Category Archives: Blog

Special Operations Truths- Rough Men, Ready 

Special Operations Truths- Rough Men, Ready 

Army Capt. Zakary Long jumps out of a UH-60 Black Hawk helicopter into Victory Pond during a helocast event as part of the Best Ranger Competition at Fort Benning, Ga., April 17, 2016. The three-day competition tested competitors’ physical, mental and technical capabilities. Air Force photo by Senior Airman Colville McFee

By Dominic Oto

“People sleep peacefully in their beds at night only because rough men stand ready to visit violence on those who would do them harm.”

– George Orwell


Special Operations Forces (SOF) are certified jumpers, divers and survival experts. They can go anywhere on any mission. SOF are dropped behind enemy lines to train foreign fighters and to carry out dangerous raids. SOF soldiers carry out covert missions that prevent future conflicts. SOF troops live for a challenge. They are highly trained and highly intelligent.


They pass a grueling and rigorous selection process that makes sure they are the “best of the best.”


In the Special Forces Qualification Course they hone their core soldiering skills like rifle marksmanship, first-aid and outdoor survival skills. All of it to earn the right to join a Special Missions Unit. Their history is a storied one.


Rogers’ Rangers


Even before the American Revolution those in charge of the British Army wanted to employ a special kind of soldier. In the middle of the French and Indian War (1754-63), Robert Rogers is tasked with assembling a Special Purpose Force.


The British Army had several setbacks fighting the French and their Indian allies. They realize they need help. Rogers is looking for any and all volunteers willing to operate under terrain and conditions very different from the British regulars.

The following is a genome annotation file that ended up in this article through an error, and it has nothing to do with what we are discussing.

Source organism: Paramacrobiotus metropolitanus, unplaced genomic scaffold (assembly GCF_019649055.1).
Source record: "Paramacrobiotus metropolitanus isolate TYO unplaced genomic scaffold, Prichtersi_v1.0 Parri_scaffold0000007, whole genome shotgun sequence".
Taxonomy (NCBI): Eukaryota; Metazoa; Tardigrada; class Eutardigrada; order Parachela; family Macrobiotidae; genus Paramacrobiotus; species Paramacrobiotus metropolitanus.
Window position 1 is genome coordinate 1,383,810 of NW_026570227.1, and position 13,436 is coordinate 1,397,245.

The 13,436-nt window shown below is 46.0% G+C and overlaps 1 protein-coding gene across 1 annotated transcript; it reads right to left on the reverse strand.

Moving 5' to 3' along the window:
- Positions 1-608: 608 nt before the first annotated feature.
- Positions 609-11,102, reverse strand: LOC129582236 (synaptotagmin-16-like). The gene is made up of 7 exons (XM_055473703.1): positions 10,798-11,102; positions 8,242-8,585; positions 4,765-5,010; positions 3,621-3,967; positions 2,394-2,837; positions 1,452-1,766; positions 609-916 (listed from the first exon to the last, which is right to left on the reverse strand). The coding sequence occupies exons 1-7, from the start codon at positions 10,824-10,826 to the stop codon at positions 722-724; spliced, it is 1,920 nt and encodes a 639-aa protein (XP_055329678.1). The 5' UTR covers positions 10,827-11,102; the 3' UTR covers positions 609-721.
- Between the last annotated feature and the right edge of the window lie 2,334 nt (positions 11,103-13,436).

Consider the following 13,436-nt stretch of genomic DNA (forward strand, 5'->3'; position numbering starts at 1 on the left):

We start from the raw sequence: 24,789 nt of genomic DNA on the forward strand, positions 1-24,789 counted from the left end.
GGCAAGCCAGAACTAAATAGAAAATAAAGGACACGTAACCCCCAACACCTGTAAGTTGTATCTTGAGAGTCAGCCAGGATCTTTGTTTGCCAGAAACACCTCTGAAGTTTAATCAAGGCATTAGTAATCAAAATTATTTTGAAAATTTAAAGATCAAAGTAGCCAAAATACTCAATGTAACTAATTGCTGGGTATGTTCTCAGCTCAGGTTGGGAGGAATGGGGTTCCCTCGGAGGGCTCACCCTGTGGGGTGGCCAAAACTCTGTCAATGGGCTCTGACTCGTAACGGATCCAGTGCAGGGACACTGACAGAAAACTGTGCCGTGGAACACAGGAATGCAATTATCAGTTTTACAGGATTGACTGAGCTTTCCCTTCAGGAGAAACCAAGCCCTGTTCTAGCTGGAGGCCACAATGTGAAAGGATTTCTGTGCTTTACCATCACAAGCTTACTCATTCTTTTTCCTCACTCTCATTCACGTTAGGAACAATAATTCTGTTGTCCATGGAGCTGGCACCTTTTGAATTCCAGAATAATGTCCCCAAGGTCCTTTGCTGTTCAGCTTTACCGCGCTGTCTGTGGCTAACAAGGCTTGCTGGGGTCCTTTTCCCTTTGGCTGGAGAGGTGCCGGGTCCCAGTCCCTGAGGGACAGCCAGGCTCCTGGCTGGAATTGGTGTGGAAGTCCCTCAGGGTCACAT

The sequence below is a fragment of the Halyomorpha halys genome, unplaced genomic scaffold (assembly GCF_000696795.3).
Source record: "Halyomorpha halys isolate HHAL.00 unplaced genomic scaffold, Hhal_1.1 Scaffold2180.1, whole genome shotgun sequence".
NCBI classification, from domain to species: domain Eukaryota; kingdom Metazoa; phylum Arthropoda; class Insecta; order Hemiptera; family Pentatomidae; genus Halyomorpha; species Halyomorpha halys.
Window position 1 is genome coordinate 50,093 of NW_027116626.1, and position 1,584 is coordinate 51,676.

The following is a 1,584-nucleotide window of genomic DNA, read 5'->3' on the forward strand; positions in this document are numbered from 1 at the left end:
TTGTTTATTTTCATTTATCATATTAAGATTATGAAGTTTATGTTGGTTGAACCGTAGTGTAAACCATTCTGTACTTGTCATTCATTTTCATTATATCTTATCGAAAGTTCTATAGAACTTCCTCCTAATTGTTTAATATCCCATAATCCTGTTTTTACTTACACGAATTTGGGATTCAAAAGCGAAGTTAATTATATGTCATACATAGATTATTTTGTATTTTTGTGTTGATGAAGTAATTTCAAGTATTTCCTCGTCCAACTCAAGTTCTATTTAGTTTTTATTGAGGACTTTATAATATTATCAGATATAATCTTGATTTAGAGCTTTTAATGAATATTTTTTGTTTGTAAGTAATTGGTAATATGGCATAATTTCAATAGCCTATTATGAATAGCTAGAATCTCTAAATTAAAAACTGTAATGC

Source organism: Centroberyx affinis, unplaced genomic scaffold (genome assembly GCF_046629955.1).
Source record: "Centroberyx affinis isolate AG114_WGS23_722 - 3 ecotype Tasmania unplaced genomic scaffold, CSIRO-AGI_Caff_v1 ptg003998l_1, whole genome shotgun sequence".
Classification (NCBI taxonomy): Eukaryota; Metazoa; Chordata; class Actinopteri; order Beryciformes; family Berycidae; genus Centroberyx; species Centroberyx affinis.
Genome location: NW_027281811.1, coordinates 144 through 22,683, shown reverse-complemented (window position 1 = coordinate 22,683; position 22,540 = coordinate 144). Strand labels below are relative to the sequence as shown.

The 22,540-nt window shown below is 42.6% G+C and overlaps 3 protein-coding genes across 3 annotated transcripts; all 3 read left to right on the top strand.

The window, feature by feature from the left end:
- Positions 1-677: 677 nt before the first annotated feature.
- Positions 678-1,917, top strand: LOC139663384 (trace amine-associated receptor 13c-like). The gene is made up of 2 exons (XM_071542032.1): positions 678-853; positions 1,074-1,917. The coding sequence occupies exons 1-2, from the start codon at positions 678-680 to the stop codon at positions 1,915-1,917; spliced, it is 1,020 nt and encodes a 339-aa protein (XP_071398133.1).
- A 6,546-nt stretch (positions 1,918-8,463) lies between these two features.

Roger’s Rangers” becomes the British Army’s ace in the hole. The Rangers’ mission is scouting and collecting intelligence. Their contribution to the war effort allow the British to extract a victory in the French and Indian War.


The tenacity, cunning and fearlessness exhibited by Rogers’ Rangers will become an inspiration for the U.S. Army Rangers in later wars. Rogers’ “28 Rules of Ranging” are still used in the training of Army Rangers today. Rogers’ Rangers heroic combat record is the foundation that the United States Special Operations Command (SOCOM) is built.


Today, SOCOM is focused on counter-terrorism efforts to combat dangerous radical organizations like ISIS and Al Qaeda and terrorist masterminds like Osama Bin Laden. These enemies operate overseas and at home.


SOF commandos operating with SOCOM are tasked with using unconventional tactics like Rogers’ Rangers. These tactics protect the safety and well-being of American citizens and our allies in combat and emergency situations.The United States Special Operations Forces carry out this mission by operating under a set of guidelines known as the “Five Truths”.



Truth One- Humans are more important than hardware. Soldiers not equipment make the critical difference. The right soldiers, highly trained and working as a team, can do any mission with the right equipment. The best equipment doesn’t take the place of the right soldiers.


Truth Two- Quality is better than quantity. A small number of soldiers, carefully selected, well-trained and well led are preferable to large numbers of troops. A select number of SOF troops specially trained for special tasks can do almost anything.


Truth Three- SOF cannot be mass produced. It takes years to train a SOF operator to the exacting level of proficiency needed to accomplish difficult missions. Intense training, both in SOF schools and units is needed to make motivated soldiers qualified for capable units. This process takes time and there are no shortcuts.


Truth Four- Competent SOF cannot be created after emergencies occur. Creation of competent, mission-ready units doesn’t happen overnight. Employment of SOF on short notice requires available and mission-ready SOF units be ready at all times.


Truth Five- Most Special Operations require non-SOF assistance. The operational readiness of SOF units needs joint service partners and support personnel. The support of all five services, technicians, engineers, and intelligence analysts all enhance the capabilities of SOF units.